Inside Texas cold cases: He was shot with his own gun, found dead in a pool of blood on his kitchen floor

Raymond Litchfield
Raymond Litchfield (Copyright 2020 by KPRC Click2Houston - All rights reserved.)

HOUSTON – Texas has its share of homicide cases that have gone cold.

While some have heated up and been solved when people come forward or evidence is retested, other cases remain on the books without answers for families whose loved ones were lost.

KPRC 2 is looking back at both the solved and unsolved cases featured by the Texas Department of Public Safety to acknowledge the ability to solve cold cases and perhaps seek justice in cases that remain cold.

READ MORE Inside Texas Cold Cases:

Solved -- Eglena Diaz DeLeon

Unsolved -- Mikiko Kasahara

For 15 years, a murdered man’s sister ran an advertisement in her local Texas paper, seeking any information that would help figure out who gunned down the successful construction worker in his home with his own .22 Ruger pistol.

The family had its ideas about Raymond Litchfield’s wife, Margaret, but she appeared to have a solid alibi, her story was consistent, and there was no apparent motive.

Year after year, the advertisement reportedly appeared in the paper. Nothing.

The case went cold.


Raymond “Red” Litchfield was found dead on the kitchen floor of his home on January 29, 1999. He had taken three bullets from a small caliber weapon.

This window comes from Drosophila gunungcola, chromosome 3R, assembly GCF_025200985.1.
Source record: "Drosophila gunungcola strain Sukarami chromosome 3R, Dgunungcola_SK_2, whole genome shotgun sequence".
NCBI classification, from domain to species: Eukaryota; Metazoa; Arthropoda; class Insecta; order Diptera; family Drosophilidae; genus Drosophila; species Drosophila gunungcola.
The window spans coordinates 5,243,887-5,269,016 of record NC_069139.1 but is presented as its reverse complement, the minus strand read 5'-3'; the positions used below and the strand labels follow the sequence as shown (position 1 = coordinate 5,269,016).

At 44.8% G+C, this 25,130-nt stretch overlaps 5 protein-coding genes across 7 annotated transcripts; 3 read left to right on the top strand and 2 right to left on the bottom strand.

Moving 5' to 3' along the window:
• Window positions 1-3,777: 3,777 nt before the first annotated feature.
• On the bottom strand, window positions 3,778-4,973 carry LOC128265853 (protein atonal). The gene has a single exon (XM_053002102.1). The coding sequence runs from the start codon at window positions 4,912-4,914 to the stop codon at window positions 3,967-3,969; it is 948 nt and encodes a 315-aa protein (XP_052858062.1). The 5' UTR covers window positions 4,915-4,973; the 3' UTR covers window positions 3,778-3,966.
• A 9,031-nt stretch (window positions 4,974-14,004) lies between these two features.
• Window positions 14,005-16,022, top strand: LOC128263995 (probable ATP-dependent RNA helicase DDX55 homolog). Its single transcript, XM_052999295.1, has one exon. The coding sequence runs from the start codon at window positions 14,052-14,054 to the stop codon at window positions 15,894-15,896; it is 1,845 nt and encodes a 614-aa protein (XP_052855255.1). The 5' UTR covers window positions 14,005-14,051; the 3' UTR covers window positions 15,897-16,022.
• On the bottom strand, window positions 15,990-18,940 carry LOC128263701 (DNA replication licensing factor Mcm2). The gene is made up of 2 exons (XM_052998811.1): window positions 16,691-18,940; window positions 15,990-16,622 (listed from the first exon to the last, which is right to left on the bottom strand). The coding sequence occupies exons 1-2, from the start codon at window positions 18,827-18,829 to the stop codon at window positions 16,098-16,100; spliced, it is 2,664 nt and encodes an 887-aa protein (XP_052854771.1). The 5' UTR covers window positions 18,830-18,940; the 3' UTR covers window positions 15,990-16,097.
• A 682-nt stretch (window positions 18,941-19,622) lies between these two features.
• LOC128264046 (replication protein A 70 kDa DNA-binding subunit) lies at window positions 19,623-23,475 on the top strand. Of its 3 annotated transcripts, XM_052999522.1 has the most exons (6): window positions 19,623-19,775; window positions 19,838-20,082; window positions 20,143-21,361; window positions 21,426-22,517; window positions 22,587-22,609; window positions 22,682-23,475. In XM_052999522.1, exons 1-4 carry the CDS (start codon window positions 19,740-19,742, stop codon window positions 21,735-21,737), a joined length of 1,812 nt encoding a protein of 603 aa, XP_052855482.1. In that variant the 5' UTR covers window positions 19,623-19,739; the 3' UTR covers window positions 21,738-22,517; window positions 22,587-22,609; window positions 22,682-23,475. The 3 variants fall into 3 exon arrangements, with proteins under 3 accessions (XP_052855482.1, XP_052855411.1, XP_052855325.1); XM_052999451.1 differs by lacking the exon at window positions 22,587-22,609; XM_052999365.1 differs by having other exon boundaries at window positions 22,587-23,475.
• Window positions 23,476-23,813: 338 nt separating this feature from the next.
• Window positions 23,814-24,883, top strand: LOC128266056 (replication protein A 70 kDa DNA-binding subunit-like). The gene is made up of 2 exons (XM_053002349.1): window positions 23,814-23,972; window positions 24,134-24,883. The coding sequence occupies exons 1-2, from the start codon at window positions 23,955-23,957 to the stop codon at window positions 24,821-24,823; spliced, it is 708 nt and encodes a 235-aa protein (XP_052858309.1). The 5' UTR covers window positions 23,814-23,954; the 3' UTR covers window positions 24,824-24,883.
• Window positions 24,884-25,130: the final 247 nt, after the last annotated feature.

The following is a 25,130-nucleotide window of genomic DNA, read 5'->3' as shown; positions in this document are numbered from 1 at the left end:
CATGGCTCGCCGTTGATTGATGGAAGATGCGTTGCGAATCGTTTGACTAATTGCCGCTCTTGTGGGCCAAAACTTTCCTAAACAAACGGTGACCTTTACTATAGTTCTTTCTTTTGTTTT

Authorities noted from the blood trail and other bullet holes that the shooting began in the bedroom and, as he tried to escape the shooter, he moved down a hallway and then into the kitchen where he died.

EMTs reportedly noted that Raymond Litchfield’s body was “hard as a rock” and that it was in full rigor when authorities were called to the home.

Margaret Litchfield, Raymond’s wife, was the 911 caller. She told authorities that she had seen Raymond alive that morning when she left him to work and run errands. He was home that day because it was raining, and he couldn’t work outside doing construction. Margaret had come home around 2 p.m. after she’d run several errands and cleaned houses around town. Several witnesses backed up her account of where she’d been throughout the day – a local coffee shop, the grocery store. She even had a timestamp from when she got her vehicle registration renewed that day.

She also told law enforcement -- the Coryell County Sheriff’s Office, along with several Texas Rangers that arrived to process the scene -- that she didn’t know anyone who harbored resentment against her husband, that they got along well and that they were doing well financially. She’d also said there was no life insurance policy on him.